4. I wish I had stayed in touch with my friends.
  5. I wish that I had let myself be happier.

 

 

When I read these items I experience a number of emotions.  The first one is a bit of relief.  At least now I know the secret to life!  At least now I know for what I should be striving!  Another emotion is panic.  My God, I had better hurry to do these things!  I had better make the most of what I have now so that I don’t regret so much when I die!  A final emotion, perhaps the strongest, is regret (ironically).  How many times have I made major life decisions to please other people?  How many times have I broken off friendships and fought with those whom I love the most when I should have built bridges?  How many times was I not able to stand in a moment and let it be what it was instead of obsessing over what it could have been?

I guess it all depends on how you view your bucket list, or of what it is comprised, that will determine whether it brings you fulfillment or regret.  If your bucket list is about authenticity, a lightness of being, freedom of self-expression, and friendship there is a greater chance that pursuing it will bring you happiness.  But if your bucket list is about outer appearances, accomplishments, avoidance of emotions, or isolation then it’s destined to bring quite the opposite.

 

We live in a society that is increasingly focused on fulfilling, and flaunting, individual accomplishments.  The idea of the bucket list has fostered a sort of mad dash to catalogue life and experiences.  Not everyone is like this, of course.  I know quite a few people who simply live their lives in a healthy balance between fulfilling personal desires and contributing to community.  But it is worth noting when and if there are times in which our desire to fulfill our bucket list items isn’t about authenticity and connection but about bragging rights.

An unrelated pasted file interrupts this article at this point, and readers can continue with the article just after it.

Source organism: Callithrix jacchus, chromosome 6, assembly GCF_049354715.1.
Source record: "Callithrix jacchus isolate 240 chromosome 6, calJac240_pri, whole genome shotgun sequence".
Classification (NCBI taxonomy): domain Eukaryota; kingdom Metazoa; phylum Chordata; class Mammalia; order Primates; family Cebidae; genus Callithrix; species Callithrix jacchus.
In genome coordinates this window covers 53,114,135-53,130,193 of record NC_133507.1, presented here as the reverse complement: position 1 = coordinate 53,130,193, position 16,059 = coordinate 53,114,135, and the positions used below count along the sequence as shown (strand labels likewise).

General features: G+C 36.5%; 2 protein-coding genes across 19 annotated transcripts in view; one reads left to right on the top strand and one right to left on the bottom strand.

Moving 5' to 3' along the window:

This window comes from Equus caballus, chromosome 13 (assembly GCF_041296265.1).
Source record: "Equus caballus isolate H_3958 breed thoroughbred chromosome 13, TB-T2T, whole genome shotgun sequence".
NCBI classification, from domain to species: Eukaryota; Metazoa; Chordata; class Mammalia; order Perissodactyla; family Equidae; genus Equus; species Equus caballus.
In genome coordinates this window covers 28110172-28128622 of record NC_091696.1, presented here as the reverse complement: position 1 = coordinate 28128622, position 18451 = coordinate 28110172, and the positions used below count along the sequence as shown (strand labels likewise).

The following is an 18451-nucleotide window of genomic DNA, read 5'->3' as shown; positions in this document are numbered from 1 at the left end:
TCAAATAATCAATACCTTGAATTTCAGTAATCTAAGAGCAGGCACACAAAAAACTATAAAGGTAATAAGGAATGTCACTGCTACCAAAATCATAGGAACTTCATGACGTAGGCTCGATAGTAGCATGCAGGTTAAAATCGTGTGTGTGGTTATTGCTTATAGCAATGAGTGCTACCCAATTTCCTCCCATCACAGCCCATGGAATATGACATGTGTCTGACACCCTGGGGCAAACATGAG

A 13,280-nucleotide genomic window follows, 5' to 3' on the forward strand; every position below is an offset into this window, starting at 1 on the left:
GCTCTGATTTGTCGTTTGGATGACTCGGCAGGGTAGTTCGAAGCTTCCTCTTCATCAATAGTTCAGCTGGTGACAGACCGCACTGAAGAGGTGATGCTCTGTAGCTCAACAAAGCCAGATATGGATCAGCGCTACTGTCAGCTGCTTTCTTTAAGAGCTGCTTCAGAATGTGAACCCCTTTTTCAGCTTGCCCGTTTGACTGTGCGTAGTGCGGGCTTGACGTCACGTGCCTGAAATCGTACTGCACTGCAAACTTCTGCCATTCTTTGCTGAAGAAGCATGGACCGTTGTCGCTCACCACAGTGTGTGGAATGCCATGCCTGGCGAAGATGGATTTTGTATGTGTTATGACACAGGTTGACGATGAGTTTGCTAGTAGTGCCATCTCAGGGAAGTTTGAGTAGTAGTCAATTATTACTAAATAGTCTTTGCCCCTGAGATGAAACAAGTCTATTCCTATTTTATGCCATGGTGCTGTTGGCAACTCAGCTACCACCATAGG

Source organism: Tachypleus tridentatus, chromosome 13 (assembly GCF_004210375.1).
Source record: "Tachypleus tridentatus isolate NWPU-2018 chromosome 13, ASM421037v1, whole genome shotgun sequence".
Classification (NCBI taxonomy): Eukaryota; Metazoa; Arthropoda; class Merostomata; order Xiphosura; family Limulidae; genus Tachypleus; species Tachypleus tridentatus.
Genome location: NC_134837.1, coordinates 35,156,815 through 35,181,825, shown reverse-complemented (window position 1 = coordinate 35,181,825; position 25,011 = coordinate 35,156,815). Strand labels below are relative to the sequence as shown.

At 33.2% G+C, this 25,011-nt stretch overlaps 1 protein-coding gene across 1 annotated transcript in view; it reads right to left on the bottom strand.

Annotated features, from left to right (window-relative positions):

I can’t help but think of social media in this regard.  For me social media teeters between being the ultimate networking platform, connecting us in a fractured world, and a grotesque distillation of humankind’s desperate yearning for attention, fracturing us in what could otherwise be a connected world.  Again, it’s with what kind of attitude you approach social media that will determine on which side of the spectrum you are.

There are times in which I log onto Facebook, for instance, and I become depressed.  I know I am not the only one for whom this is an occurrence.  There have already been a few studies conducted on the connection between social media and depression.  The conclusion being that in viewing the representations of other people’s lives we tend to compare their perceived accomplishments, attainments, and happiness to our own and often arrive at the conclusion that we are not as successful, valuable, or happy as they are.  We then become depressed.